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          Behavior change strategies to influence antimicrobial prescribing in acute care: a systematic review.

          Antimicrobial use in acute care is widely reported to be suboptimal. Inappropriate use of antimicrobials is a major contributing factor to the emergence of multidrug resistance and health care-associated infection. Addressing prescribing behavior is a key component of antimicrobial stewardship. We performed a novel systematic review of both qualitative and quantitative literature on antimicrobial prescribing behavior in acute care. We assessed the extent to which behavioral sciences and social marketing were used and whether this could be related to the effectiveness of reported outcomes. MEDLINE, Excerpta Medica Database (EMBASE), Applied Social Sciences Index and Abstracts (ASSIA), Business Source Complete, The Cochrane Library, PsychInfo, Database of Abstracts of Reviews of Effectiveness (DARE) and Health Management Information Consortium (HMIC) were searched for studies undertaken during the period January 1999-April 2011 and published in English. Five qualitative and 5 quantitative studies met the quality criteria. Qualitative studies highlight the predominant influence of social norms, attitudes, and beliefs on antimicrobial prescribing behavior. Quantitative studies reporting interventions to optimize antimicrobial prescribing behavior do not use theoretical science or primary research to inform the design and choice of the interventions deployed. Despite qualitative evidence demonstrating the impact of behavioral determinants and social norms on prescribing, these influences are not given due consideration in the design and evaluation of interventions. To ensure a better understanding of prescribing behaviors and to improve the quality of interventions and research in this area, the incorporation and application of behavioral sciences supported by appropriate multidisciplinary collaboration is recommended.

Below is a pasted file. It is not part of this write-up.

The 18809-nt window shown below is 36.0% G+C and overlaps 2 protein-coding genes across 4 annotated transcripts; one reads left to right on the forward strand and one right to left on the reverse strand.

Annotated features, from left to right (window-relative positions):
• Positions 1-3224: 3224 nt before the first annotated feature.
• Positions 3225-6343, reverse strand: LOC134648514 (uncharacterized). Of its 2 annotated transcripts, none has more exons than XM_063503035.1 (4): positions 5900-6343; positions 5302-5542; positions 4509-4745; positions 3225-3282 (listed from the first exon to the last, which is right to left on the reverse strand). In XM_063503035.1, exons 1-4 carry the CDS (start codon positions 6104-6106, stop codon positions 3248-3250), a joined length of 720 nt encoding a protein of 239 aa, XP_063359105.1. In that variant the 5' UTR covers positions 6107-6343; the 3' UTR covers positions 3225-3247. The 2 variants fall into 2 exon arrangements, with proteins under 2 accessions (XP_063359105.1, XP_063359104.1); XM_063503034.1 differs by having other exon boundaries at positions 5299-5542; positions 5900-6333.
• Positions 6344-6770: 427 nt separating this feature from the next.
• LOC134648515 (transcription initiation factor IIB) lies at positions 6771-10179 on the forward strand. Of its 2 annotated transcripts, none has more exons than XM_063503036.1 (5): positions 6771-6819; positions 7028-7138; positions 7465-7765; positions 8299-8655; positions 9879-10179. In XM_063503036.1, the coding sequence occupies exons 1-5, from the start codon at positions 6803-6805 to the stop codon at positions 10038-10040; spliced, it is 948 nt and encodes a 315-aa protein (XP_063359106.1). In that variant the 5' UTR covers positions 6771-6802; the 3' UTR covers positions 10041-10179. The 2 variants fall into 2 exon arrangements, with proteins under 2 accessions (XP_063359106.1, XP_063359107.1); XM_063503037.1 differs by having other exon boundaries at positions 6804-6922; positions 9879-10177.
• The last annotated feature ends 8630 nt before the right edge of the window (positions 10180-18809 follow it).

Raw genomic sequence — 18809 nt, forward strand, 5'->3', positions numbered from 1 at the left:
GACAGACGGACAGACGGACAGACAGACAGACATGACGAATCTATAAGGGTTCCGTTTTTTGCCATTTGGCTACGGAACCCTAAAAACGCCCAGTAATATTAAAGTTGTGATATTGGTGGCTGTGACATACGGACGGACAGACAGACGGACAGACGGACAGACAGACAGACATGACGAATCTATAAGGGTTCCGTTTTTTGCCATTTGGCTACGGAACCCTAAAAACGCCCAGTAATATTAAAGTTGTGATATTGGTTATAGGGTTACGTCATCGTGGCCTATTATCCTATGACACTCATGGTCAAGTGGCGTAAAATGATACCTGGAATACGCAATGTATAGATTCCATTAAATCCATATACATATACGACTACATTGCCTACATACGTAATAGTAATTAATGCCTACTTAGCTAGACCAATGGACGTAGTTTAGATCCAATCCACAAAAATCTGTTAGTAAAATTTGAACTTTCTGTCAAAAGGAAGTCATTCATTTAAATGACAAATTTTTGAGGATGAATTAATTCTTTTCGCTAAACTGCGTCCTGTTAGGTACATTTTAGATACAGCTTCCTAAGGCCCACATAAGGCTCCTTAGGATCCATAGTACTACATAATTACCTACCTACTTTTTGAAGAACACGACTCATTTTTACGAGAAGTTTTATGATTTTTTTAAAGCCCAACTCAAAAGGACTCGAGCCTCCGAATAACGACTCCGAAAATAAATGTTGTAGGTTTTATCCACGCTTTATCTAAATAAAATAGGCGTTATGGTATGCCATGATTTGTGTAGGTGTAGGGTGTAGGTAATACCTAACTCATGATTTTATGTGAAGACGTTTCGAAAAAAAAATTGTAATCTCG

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            Author and article information

            Affiliations
            [1 ]College of Pharmacy, Qatar University , Doha, Qatar
            [2 ]Faculty of Pharmaceutical Sciences, the University of British Columbia , Vancouver, Canada
            Author notes
            Correspondence: Ziad G NasrCollege of Pharmacy, Qatar University , PO Box 2713, Doha, QatarTel +974 4403 5633Fax +974 4403 5551Email znasr@ 123456qu.edu.qa
            Journal
            Adv Med Educ Pract
            Adv Med Educ Pract
            AMEP
            amep
            Advances in Medical Education and Practice
            Dove
            1179-7258
            06 May 2019
            2019
            : 10
            : 287-295
            31191076 6511628 198343 10.2147/AMEP.S198343
            © 2019 Nasr et al.

            This work is published and licensed by Dove Medical Press Limited. The full terms of this license are available at https://www.dovepress.com/terms.php and incorporate the Creative Commons Attribution – Non Commercial (unported, v3.0) License ( http://creativecommons.org/licenses/by-nc/3.0/). By accessing the work you hereby accept the Terms. Non-commercial uses of the work are permitted without any further permission from Dove Medical Press Limited, provided the work is properly attributed. For permission for commercial use of this work, please see paragraphs 4.2 and 5 of our Terms ( https://www.dovepress.com/terms.php).

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            Tables: 2, References: 39, Pages: 9
            Categories
            Original Research